Ten years ago (five?) the role of “Chief Innovation Officer” was almost unheard-of. Now hardly a week goes by without a firm announcing the appointment of so-and-so to that role and title.
But what exactly Is a “CINO” and where do (where should) they come from?
Stepping back a moment to look at the composition of the more conventional inhabitants of a Law Land C-suite, JD’s are grossly over-represented–certainly compared to similarly sized companies in the corporate wild, and I don’t know what other baseline should be used. Honestly, people, what on earth does a JD degree have to do with marketing, operations, finance, or IT? (Yes, I know the answer is that JD’s confer credibility on the degree owner in the eyes of the partners, but how condescending is that to your partner-colleagues? It assumes they can’t distinguish the capable from the incompetent on the merits of performance.)
Still, we know what the presumptive qualifications are for, say, a CFO: Probably an MBA and/or CPA degree, a background in the Big 4 or an F1000 or the consulting industry, and far greater proficiency with Excel than PowerPoint. If you’re thinking it’s hard to know what the equivalent baseline might be for a CINO, you are not alone, and now Harvard Business Review has the article for you: “What Kind of Chief Innovation Officer Does Your Company Need?”
To begin with, big corporates have increasing familiarity with CINO’s: According to Egon Zehnder, 29% of the F500 now have such a role. But, they hasten to add,
“a standard definition of it has yet to emerge. The job’s responsibilities vary a lot, depending upon the company, the business challenges, and the backgrounds of the people filling the roles. Those people include everyone from seasoned executives to one-time academics, star inventors, former investment bankers, creative heads, and founders of start-ups.”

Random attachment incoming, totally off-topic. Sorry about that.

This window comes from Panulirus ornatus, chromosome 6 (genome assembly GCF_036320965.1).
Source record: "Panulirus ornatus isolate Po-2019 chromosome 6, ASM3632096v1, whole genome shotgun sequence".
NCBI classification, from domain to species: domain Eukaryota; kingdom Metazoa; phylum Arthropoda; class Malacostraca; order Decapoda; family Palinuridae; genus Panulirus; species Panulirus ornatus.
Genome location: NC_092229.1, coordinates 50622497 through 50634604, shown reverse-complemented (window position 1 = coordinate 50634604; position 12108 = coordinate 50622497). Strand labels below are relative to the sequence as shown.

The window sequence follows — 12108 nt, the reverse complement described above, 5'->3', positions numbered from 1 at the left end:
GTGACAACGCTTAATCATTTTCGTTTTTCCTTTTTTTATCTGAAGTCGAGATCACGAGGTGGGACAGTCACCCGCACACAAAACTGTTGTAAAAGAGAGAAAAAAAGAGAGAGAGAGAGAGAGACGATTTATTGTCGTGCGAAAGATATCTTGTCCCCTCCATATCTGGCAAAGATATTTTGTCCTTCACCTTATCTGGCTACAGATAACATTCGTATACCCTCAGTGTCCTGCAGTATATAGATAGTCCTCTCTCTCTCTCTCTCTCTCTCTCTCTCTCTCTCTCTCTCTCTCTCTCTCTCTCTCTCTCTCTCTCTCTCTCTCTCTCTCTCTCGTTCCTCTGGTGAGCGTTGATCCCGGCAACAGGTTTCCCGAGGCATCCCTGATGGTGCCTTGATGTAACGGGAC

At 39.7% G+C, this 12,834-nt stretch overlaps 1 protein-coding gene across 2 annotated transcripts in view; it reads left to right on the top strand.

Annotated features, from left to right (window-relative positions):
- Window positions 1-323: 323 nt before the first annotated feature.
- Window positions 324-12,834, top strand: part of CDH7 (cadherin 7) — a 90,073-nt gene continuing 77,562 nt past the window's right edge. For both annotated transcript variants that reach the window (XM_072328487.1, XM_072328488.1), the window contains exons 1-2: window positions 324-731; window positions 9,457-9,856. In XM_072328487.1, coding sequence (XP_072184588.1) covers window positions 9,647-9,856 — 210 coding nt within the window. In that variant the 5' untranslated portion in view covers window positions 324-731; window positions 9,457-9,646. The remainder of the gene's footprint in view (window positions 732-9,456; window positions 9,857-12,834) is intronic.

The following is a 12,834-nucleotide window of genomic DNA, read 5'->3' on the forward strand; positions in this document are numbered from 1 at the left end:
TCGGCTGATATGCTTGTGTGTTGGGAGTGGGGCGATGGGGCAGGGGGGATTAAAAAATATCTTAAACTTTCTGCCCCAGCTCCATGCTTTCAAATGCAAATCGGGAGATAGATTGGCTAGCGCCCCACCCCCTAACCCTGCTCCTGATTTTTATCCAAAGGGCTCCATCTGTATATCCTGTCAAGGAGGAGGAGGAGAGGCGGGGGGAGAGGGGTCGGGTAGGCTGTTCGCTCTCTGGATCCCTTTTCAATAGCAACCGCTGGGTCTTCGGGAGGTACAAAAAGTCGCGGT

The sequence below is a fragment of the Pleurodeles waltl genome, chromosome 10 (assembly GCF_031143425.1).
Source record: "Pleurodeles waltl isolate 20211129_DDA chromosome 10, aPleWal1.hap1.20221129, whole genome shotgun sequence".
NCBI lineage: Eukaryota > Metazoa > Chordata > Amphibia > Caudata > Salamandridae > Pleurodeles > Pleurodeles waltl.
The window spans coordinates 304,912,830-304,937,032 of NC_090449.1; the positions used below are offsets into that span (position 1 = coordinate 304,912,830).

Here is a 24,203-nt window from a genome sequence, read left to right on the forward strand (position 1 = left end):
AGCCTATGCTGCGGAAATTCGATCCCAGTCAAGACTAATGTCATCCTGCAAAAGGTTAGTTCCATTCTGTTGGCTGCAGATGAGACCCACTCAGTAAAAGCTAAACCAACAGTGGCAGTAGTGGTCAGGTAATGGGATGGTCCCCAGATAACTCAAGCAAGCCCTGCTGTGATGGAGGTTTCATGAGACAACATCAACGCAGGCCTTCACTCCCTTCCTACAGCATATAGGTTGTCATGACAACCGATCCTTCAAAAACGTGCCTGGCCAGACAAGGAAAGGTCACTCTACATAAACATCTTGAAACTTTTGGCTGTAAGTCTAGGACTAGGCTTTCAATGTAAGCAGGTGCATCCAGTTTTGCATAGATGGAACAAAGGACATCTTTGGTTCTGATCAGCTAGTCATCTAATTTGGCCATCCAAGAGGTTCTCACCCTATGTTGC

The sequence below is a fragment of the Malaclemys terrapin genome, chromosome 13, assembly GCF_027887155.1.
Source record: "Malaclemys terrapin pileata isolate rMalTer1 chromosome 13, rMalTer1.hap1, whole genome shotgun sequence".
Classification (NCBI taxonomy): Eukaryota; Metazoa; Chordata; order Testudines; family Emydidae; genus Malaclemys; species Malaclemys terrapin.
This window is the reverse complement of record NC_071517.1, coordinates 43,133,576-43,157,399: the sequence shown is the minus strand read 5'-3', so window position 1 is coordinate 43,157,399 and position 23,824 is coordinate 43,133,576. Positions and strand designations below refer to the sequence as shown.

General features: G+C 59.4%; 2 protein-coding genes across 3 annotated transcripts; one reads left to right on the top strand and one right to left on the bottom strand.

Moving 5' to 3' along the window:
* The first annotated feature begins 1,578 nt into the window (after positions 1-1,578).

First, they advise (no surprise) figuring out just what your objectives are for your innovation initiative. “Innovation,” like “strategy,” comes in a wide variety of forms. Before you can figure out what you want your CINO to look like, you have to determine what you hope them to achieve.
Our HBR authors identify six different species.
These are big thinkers who would dismiss anything that doesn’t constitute “the next big thing” as not worthy of being called “innovative.” Think quiet souls, lab coats, multiple degrees. They’re fond of spending their time looking for the right question to ask (a true gift, don’t get me wrong–if you don’t believe me, you need to spend more time with 8-year-olds), but not necessarily the most efficacious contribution to a for-profit enterprise.
On the other hand, if you’re in the market for true inflection-point/step-change advances, they may be just what the doctor ordered.
The reverse of researchers, in that they’re all about stuff that works now. Theories and hypotheses may be great, but in the meantime I’m going to keep tweaking this process until it’s as optimized as can be. (Trial and error plays a large, and heroic, part in this.) If you’re pursuing incremental, marginal improvements, engineers are your folks.
Investors may be reformed VC’s or startup alumni. In this context, it does not mean they come with a bankroll they’re prepared to drop on your firm. For them, growth, not innovation, is the end goal; innovation may be the route to getting there. As you’d expect, they tend towards the numerically analytic, data-driven, and financially astute.
The downside of the investor mindset can be an undue short-termism; they can dismiss large and actually transformational initiatives as taking far too long to deliver results (even if those results could be dramatic).